Recovering from a C-Section is like living a nightmare over and over again, you feel the constant pain of your incision with every step you take, every twist, every turn, every time you shake a bottle to mix it, every time you bend over to change baby’s diaper or pick baby up, not to mention you can only lift 10 pounds at a time and what happens if baby is over 10 pounds, you can’t carry their car seat, or lift them to put them in the car, you have to rely on someone else to be there with you. I say all that to say this, C-Section mommas are warriors, and are not “taking the easy way out” and they are most certainly MOTHERS!! Mothers who may have fought for their life, or their baby’s life, and mothers who have given their all to bring a precious life into this world and sacrificed their body to make!

The next time you hear someone say that “C-Section moms just want the easy way out so they don’t have to go through labor” simply educate them, and let them know that it is most certainly not taking the easy way out because they give up so much bonding time with baby and they may not have had a choice, they may have been forced to have a C-Section to save their life, or the baby’s life. Do not undermine the person saying these things, simply educate them and guide them through what having a C-Section genuinely entails. 

-Kimberly O’Banion 4/27/2020

Keli Kirwin Mental Health Physical Health

Letter to my best friend: Postpartum series

By Keli Kirwin

Dear friend,

      Please believe that you deserve rest and care. Know that you are best able to care for others whenever your body and mind are rested 

       Allow your support team to help. Communicate your needs and expectations with your husband before the baby comes. Sit down together with pen and paper to decide who will be responsible for which tasks, consider every responsibility that will need to be covered. Agree on the length of this arrangement, remembering flexibility and the freedom to communicate and make adjustments that fit your family as the need arises. 

         Stay in touch with your care providers and communicate with them openly about your concerns. I mean it. 

         It is okay to let your husband parent while you rest or step away to take a breath. It is okay to call friends or family to ask for help (it doesn’t mean admitting incompetence). 

          You need to eat and you need to drink water. Keep water and snacks nearby. This is a good way your husband can support your recovery. 

           Please send me all the pictures you want. I promise to love them all and I promise not to get offended whenever you are too busy. I promise to love you and your family, to support you in whichever way best serves you; and to do so without judgment.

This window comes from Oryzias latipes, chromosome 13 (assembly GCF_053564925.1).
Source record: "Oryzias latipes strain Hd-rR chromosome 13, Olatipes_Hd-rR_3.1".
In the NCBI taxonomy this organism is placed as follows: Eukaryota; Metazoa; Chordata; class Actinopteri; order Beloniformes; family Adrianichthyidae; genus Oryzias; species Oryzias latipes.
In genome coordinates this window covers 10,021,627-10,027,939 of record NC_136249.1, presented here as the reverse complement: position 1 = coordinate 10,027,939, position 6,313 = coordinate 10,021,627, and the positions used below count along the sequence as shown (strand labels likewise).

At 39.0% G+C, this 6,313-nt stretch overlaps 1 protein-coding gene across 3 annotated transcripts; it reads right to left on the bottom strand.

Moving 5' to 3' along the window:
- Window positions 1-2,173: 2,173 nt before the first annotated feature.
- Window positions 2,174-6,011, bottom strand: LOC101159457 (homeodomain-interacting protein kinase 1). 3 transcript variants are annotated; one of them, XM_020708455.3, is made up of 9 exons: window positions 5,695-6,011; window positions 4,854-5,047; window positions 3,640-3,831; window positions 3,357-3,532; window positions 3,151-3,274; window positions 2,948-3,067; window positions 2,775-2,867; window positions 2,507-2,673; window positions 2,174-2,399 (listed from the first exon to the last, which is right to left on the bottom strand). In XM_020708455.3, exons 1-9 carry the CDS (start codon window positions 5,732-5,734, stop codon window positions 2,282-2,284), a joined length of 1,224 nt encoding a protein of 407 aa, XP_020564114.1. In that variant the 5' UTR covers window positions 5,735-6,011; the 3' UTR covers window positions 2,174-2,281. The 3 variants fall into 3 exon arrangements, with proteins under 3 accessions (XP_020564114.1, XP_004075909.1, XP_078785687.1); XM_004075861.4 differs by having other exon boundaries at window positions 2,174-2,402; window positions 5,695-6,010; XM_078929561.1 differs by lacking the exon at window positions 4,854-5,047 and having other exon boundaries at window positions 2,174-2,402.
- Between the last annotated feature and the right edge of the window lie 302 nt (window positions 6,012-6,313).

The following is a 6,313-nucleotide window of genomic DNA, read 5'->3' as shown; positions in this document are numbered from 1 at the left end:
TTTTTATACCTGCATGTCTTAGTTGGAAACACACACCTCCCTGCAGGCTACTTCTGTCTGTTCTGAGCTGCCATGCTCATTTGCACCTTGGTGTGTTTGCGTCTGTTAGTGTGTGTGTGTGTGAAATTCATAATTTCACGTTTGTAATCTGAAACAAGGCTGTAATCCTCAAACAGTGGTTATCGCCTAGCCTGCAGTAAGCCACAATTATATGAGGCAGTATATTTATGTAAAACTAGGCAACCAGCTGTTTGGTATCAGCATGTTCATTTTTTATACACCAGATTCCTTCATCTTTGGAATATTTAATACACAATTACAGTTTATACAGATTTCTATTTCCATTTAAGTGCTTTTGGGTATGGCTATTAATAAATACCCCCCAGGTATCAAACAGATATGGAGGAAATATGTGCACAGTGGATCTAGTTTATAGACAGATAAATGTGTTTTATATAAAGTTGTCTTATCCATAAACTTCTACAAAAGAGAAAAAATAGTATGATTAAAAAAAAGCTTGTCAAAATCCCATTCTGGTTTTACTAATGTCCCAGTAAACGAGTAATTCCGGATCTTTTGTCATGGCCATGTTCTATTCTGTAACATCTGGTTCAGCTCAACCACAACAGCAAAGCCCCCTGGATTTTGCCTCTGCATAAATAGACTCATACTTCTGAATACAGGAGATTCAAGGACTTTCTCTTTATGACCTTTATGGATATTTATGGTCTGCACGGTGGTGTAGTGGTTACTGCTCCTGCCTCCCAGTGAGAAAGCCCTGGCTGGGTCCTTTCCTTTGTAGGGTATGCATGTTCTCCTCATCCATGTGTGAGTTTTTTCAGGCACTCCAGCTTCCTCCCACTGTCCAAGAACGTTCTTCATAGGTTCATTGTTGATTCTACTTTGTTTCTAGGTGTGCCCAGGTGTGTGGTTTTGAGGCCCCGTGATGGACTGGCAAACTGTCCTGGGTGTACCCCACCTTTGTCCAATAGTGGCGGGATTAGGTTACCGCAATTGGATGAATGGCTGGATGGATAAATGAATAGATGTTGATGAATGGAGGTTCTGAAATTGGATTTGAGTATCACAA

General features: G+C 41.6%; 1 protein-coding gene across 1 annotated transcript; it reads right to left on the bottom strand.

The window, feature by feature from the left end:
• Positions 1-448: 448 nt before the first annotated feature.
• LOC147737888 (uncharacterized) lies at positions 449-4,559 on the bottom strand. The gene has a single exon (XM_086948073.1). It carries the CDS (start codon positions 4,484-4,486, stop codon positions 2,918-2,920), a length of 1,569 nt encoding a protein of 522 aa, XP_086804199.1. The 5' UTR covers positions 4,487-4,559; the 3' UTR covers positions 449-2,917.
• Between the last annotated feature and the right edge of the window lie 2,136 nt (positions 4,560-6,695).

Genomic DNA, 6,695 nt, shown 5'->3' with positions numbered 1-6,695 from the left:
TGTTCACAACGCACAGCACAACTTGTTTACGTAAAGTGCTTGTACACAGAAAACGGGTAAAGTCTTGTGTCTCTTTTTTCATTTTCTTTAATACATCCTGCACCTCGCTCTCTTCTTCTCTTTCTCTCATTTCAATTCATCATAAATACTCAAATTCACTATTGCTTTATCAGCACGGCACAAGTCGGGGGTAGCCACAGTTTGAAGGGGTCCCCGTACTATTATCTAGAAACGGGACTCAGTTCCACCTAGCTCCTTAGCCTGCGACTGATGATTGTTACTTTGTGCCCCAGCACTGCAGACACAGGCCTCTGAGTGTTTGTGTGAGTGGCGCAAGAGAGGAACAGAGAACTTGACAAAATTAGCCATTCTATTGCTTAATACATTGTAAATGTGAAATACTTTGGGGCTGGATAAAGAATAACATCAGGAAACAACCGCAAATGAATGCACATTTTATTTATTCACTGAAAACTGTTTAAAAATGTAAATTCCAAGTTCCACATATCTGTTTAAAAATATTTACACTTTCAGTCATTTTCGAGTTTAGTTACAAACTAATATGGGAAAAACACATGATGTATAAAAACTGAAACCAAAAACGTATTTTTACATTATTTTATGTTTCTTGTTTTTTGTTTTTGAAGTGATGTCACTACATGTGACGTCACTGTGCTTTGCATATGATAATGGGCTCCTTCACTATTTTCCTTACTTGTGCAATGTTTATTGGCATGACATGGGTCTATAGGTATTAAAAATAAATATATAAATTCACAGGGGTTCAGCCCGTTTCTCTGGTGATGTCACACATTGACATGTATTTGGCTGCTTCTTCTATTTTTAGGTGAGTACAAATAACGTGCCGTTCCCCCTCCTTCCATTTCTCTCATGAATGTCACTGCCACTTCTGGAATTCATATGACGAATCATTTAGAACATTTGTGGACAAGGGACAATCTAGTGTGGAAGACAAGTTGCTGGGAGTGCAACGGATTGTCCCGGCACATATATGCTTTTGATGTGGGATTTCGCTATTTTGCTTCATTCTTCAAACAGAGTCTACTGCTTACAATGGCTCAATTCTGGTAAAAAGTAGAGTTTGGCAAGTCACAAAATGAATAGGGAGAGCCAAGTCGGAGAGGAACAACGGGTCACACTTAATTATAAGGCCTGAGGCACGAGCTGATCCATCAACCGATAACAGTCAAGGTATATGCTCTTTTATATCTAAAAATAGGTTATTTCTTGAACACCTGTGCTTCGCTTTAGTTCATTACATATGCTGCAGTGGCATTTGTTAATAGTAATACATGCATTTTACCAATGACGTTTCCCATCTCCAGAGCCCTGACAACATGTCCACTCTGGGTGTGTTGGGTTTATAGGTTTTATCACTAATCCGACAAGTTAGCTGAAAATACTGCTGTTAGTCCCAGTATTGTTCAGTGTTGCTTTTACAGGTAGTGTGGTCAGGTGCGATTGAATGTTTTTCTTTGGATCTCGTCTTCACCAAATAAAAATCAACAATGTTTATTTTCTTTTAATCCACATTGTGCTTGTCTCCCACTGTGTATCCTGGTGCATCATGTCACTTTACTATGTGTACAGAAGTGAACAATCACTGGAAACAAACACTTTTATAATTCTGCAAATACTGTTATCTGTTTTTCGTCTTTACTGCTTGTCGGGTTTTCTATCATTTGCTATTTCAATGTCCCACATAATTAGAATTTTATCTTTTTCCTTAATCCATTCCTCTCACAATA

Much love, to my best friend.

P.S. Use sticky notes to remember things like- drink water!

Cassandra McCoy Jessica Wilkerson Keli Kirwin Melanie VanBeber Mental Health Physical Health

Interviews and Discussion of Women’s Health and Sex Postpartum

by Cassandra McCoy MAT, ATC, LAT, RYT with Guests Dr Corey Babb; OBGYM, Rachel Warner MAT, ATC, LAT; Jessica Wilkerson CPT, PN1; Keli Kirwin Postpartum Doula.

Sex postpartum is an area of concern for many women. With the process of labor, challenges postpartum such as injury or lack of sleep, and the added layer of the emotional/mental unknown, sex can be intimidating. Sex, among other women’s health concerns, is exactly what this interview with Dr Corey Babb OBGYN is about. Join in that conversation here:

After this interveiw, a few of the Be HEaRd Contributors discuss a variety of labor/postpartum experiences. Join us as we discuss our personal experiences, professional knowledge and just have a down to earth chat about the real things that help postpartum. Join us here:

If you would like to join in the conversation, we would love to have to join us over on Facebook in our private women’s groups:

Women’s Health:

Postpartum Women’s Health:

Our Facebook page:

Our Instagram: @Positivelybalancedllc

We can’t wait to get to know you and health you bridge the gap to our own health!

Cassandra McCoy Keli Kirwin Mental Health Physical Health

Birth and Postpartum During COVID-19

Video and article by Keli Kirwin and Cassandra McCoy MAT, ATC, LAT

Birth during COVID-19, much like many other things right, now looks completely different than we are used to.

In these two conversations, Keli Kirwin a postpartum doula and Cassandra McCoy, talk about those differences, the options and resources available during this time.

Birth During COVID-19

Topics discussed:

  • Current requirements
  • Birth options

Postpartum during COVID-19

Topics discussed:

  • Services possibly provided virtually
  • Food Services
  • Connecting with your providers
  • Physical/ mental self care tips
  • Ways support can still be provided to a postpartum woman